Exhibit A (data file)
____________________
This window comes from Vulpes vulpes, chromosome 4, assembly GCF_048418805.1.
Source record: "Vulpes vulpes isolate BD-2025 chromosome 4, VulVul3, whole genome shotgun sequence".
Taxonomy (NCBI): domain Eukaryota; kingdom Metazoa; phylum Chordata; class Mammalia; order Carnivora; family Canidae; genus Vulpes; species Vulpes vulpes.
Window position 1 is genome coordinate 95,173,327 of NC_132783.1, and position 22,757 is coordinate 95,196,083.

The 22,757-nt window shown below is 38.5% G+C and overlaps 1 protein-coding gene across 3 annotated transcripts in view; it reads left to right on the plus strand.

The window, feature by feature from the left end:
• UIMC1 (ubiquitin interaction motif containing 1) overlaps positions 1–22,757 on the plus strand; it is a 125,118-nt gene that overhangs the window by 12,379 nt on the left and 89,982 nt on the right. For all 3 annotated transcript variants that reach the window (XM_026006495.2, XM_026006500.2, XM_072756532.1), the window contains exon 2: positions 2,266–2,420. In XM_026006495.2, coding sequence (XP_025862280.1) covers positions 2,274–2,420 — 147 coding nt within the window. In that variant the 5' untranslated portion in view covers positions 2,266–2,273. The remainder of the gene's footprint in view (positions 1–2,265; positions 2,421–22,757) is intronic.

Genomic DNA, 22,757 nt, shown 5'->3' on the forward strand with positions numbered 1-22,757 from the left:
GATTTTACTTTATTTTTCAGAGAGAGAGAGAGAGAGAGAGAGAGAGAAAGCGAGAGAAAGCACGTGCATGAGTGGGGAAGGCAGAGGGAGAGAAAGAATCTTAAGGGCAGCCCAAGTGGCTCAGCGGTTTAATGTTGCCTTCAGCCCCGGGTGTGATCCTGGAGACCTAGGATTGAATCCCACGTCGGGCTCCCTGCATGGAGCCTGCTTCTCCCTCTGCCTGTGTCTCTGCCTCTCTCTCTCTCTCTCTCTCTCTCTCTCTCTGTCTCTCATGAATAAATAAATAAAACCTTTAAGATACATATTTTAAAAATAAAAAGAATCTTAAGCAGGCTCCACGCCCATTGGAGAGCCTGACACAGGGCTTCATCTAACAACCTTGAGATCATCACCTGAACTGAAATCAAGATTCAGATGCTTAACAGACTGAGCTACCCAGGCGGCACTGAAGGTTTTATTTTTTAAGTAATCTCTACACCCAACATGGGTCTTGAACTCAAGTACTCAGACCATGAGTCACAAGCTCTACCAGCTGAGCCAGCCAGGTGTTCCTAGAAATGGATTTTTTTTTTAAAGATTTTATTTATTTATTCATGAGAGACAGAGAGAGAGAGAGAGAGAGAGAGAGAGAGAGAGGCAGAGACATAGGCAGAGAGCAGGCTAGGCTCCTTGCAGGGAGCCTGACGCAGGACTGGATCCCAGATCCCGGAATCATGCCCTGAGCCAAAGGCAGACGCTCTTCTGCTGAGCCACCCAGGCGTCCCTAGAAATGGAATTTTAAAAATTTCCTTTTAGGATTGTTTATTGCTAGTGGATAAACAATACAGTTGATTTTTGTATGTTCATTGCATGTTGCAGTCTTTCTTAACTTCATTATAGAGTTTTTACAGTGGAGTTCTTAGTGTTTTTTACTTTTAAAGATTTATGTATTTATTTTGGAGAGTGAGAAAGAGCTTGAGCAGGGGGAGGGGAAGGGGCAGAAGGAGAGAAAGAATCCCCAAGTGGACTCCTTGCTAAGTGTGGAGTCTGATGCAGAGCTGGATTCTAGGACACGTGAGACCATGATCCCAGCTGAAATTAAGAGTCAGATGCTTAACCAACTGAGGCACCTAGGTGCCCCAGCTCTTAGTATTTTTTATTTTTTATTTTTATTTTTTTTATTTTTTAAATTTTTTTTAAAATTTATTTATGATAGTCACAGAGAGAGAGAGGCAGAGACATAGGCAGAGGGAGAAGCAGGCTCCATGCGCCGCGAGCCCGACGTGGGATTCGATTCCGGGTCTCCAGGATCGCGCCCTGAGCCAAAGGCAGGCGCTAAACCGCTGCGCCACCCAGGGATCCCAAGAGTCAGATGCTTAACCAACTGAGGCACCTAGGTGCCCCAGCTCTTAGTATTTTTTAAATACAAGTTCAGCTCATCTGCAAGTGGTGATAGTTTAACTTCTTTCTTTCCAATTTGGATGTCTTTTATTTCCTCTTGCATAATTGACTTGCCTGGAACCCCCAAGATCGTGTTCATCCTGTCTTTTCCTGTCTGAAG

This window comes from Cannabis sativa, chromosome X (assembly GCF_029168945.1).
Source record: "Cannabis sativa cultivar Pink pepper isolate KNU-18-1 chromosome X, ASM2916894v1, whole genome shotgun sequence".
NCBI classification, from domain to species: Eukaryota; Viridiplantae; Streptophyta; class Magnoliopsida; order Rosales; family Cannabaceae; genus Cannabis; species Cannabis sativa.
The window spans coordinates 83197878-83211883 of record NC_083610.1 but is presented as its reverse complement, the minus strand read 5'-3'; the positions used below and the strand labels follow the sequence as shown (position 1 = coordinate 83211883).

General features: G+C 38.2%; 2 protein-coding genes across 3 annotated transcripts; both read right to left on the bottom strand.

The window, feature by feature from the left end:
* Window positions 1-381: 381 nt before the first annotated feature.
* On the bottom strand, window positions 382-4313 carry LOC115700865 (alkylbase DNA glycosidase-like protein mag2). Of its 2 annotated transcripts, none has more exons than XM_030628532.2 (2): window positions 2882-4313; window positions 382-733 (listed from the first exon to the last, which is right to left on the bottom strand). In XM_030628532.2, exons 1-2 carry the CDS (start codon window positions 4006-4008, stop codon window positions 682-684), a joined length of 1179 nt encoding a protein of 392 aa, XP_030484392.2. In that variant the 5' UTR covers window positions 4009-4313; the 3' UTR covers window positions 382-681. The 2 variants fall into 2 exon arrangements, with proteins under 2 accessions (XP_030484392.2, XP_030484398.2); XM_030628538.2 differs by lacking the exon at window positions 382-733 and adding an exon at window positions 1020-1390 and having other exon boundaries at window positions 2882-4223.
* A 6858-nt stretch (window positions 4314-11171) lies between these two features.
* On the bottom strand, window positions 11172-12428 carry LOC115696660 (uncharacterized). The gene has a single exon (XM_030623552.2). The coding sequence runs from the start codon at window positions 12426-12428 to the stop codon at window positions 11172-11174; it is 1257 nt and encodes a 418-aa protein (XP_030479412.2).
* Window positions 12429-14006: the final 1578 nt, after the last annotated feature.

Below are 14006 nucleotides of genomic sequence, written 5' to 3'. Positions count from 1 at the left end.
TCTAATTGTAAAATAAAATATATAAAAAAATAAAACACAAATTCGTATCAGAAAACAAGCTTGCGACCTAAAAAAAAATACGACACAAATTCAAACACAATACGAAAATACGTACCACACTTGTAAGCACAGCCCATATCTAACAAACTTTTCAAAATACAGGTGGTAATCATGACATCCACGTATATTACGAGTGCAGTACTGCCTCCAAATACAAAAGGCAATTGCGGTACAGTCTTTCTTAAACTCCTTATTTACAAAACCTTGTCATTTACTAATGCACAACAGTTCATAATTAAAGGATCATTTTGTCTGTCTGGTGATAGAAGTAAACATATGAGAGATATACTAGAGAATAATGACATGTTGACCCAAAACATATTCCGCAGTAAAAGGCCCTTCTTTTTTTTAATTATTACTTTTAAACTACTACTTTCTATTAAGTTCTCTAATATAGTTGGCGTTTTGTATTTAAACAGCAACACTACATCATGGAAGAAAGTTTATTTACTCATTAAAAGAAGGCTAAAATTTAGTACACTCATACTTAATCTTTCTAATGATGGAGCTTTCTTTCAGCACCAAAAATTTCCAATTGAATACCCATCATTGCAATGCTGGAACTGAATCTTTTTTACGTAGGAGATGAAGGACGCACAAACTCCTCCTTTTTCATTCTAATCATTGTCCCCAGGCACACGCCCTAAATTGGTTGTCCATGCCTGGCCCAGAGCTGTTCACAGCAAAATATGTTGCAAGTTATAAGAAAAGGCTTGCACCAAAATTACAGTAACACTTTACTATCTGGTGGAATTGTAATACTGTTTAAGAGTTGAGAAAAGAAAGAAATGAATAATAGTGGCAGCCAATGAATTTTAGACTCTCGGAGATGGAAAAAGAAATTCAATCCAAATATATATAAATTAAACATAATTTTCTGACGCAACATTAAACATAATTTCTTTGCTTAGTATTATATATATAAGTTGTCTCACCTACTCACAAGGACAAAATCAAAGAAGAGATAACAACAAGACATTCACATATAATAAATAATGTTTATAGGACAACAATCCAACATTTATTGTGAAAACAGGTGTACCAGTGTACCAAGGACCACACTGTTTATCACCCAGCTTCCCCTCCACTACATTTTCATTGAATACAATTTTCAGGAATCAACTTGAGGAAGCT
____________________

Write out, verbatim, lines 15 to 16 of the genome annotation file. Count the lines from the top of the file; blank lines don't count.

The window, feature by feature from the left end:
* Window positions 1-381: 381 nt before the first annotated feature.